I Owe You One: A Novel by Sophie KinsellaI Owe You One: A Novel by Sophie Kinsella

I Owe You One: A Novel

bySophie Kinsella

Hardcover | February 5, 2019

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“A smart lesson wrapped in a gem of a novel.”—Jodi Picoult, #1 New York Times bestselling author of A Spark of Light and Small Great Things

From #1 New York Times bestselling author Sophie Kinsella comes an irresistible story of love and empowerment about a young woman with a complicated family, a handsome man who might be “the one,” and an IOU that changes everything.


Fixie Farr has always lived by her father’s motto: “Family first.” And since her dad passed away, leaving his charming housewares store in the hands of his wife and children, Fixie spends all her time picking up the slack from her siblings instead of striking out on her own. The way Fixie sees it, if she doesn’t take care of her father’s legacy, who will?

It’s simply not in Fixie’s nature to say no to people. So when a handsome stranger in a coffee shop asks her to watch his laptop for a moment, she not only agrees—she ends up saving it from certain disaster. To thank Fixie for her quick thinking, the computer’s owner, Sebastian, an investment manager, scribbles an IOU on a coffee sleeve and attaches his business card. Fixie laughs it off—she’d never actually claim an IOU from a stranger. Would she?

But then Fixie’s childhood crush, Ryan, comes back into her life, and his lack of a profession pushes all of Fixie’s buttons. As always, she wants nothing for herself—but she’d love Seb to give Ryan a job. No sooner has Seb agreed than the tables are turned once more and a new series of IOUs between Seb and Fixie—from small favors to life-changing moments—ensues. Soon Fixie, Ms. Fixit for everyone else, is torn between her family and the life she really wants. Does she have the courage to take a stand? Will she finally grab the life, and love, she really wants?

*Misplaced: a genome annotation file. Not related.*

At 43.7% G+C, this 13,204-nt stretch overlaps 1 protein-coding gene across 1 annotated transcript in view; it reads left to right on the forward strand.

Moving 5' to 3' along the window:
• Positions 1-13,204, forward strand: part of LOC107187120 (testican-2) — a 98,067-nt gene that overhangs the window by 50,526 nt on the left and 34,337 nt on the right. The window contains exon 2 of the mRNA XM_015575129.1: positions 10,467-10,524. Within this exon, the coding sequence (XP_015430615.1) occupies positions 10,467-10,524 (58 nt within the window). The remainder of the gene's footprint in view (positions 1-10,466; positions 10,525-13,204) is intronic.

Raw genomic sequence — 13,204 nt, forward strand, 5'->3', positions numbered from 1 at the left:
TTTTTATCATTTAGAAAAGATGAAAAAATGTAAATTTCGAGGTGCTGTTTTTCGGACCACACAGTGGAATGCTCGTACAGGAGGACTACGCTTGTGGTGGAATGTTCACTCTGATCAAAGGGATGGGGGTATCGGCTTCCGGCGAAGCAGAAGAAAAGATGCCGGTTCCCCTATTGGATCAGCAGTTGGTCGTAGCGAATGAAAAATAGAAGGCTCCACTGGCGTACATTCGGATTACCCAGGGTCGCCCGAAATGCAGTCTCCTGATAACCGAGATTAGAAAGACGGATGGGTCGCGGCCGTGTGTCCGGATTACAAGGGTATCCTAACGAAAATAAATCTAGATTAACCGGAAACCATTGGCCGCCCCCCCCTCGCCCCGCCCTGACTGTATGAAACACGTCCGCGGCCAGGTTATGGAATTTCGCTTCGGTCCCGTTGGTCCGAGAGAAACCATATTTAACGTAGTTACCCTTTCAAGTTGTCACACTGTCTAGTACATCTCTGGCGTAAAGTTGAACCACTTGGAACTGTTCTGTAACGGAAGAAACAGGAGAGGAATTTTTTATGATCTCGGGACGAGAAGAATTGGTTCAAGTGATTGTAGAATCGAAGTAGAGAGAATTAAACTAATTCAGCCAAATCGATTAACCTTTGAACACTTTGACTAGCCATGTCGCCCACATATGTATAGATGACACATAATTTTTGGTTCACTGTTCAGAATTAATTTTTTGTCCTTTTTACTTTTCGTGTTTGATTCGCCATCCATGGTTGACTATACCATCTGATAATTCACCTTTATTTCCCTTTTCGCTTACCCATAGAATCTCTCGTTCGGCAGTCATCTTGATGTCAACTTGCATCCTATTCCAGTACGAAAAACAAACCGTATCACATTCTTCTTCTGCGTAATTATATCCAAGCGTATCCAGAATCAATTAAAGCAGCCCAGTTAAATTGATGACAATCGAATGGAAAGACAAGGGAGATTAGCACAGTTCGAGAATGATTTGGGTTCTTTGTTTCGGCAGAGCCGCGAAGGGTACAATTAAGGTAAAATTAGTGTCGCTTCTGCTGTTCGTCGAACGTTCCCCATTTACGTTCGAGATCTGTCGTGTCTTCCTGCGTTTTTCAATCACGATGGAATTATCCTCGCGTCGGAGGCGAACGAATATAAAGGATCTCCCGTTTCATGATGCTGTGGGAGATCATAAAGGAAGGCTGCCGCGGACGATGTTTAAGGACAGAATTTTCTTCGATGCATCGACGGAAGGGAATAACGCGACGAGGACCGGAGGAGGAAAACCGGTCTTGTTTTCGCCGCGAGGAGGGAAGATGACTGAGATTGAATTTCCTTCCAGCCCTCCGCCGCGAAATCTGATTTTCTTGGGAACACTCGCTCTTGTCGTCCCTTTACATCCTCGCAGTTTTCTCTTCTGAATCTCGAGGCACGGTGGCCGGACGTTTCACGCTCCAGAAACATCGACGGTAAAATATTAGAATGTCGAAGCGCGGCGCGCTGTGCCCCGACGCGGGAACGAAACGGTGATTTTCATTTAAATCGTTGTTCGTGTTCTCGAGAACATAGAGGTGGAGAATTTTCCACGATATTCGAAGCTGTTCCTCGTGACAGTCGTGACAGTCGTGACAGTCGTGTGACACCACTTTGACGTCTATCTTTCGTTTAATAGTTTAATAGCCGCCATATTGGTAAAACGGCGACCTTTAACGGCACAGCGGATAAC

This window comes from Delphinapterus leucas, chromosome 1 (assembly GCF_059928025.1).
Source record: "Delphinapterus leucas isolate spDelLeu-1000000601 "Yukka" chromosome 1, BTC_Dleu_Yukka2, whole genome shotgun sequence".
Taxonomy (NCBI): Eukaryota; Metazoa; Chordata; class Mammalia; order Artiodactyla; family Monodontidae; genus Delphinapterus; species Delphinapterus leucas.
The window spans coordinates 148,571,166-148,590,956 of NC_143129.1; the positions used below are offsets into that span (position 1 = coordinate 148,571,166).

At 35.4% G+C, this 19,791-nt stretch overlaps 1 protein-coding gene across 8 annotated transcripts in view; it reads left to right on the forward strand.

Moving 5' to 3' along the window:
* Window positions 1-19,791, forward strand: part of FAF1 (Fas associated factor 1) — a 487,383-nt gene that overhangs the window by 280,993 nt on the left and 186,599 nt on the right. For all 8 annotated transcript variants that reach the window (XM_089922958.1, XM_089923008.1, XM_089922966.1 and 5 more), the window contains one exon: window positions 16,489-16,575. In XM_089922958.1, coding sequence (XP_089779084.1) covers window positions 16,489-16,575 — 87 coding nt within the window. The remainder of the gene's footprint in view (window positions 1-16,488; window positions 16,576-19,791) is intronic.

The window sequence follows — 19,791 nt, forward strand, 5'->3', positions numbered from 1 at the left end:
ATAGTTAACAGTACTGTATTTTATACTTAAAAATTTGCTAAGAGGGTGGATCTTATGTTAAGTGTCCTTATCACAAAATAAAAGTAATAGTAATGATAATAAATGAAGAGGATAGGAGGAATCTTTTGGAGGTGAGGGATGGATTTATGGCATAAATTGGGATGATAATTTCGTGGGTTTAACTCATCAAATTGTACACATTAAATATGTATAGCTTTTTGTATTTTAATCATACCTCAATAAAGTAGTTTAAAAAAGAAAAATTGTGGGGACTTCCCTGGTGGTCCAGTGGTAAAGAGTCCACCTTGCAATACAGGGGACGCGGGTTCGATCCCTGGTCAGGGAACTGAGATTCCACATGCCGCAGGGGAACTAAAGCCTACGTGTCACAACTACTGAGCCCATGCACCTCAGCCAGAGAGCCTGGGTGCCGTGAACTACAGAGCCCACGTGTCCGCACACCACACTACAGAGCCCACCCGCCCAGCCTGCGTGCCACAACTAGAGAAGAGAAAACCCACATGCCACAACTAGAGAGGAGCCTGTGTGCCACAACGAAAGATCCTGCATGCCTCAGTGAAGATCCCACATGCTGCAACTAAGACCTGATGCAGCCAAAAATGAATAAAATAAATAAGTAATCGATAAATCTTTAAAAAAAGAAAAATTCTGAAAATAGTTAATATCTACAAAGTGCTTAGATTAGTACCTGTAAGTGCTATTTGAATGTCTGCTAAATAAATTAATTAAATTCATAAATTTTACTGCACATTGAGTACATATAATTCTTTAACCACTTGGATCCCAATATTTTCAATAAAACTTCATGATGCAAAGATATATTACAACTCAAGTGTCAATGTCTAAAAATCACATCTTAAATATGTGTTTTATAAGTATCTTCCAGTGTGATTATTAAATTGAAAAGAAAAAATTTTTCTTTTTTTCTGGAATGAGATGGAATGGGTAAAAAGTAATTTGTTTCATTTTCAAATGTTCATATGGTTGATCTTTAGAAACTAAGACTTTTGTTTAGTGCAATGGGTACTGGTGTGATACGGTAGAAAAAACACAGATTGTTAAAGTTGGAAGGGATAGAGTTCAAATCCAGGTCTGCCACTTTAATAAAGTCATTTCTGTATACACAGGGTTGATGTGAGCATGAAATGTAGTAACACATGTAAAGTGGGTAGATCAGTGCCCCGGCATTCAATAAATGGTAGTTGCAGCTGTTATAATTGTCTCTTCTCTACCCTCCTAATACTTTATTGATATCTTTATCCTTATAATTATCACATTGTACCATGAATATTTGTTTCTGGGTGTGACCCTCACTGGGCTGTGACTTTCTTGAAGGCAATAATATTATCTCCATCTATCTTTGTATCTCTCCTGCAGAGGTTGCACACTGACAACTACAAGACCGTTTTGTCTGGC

Advance praise for I Owe You One

“This book is a shot of pure joy!”—Jenny Colgan, author of The Bookshop on the Corner

“A delightful, irresistible romp.”Booklist

“[A] fun story about family, loyalty, and taking charge of your own life . . . Kinsella creates a charming story full of quirky characters and laugh-out-loud dialogue. . . . [Her] many fans will devour this warm and hilarious read.”Kirkus Reviews

I Owe You One is another impossibly delightful story by Sophie Kinsella, a must-read for her die-hard fans and new readers alike.”PopSugar, “24 of the Best New Books Coming Out This Winter”
Sophie Kinsella is the author of the bestselling Shopaholic series as well as the novels Can You Keep a Secret?, The Undomestic Goddess, Remember Me?, Twenties Girl, I’ve Got Your Number, Wedding Night, My Not So Perfect Life, and, most recently, Surprise Me. She lives in the UK with her family.
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Title:I Owe You One: A NovelFormat:HardcoverDimensions:448 pages, 8.54 × 5.79 × 1.38 inPublished:February 5, 2019Publisher:Random House Publishing GroupLanguage:English

The following ISBNs are associated with this title:

ISBN - 10:1524799017

ISBN - 13:9781524799014

Reviews

Rated 4 out of 5 by from Easy read! I couldn't put this book down because it's THAT good!!
Date published: 2019-02-13
Rated 5 out of 5 by from Love new characters - Kinsella fun! A fresh new rom-c0m from British author Sophie Kinsella that left a smile on my face. The Farr Family Household Store has survived the early death of its founder but will it survive the health scare fueled absence of Joanne, mother of Jake, Nicole and 27 Y.O. Fixie when they take over for a few months? Sibling dynamics play out well in this story and at times I wanted to throttle Fixie's "Family First" ideology. Wonderful characters with a potential of a Happy Ever After (HEA) ending. I volunteered to read an ARC through Net Galley.
Date published: 2019-02-05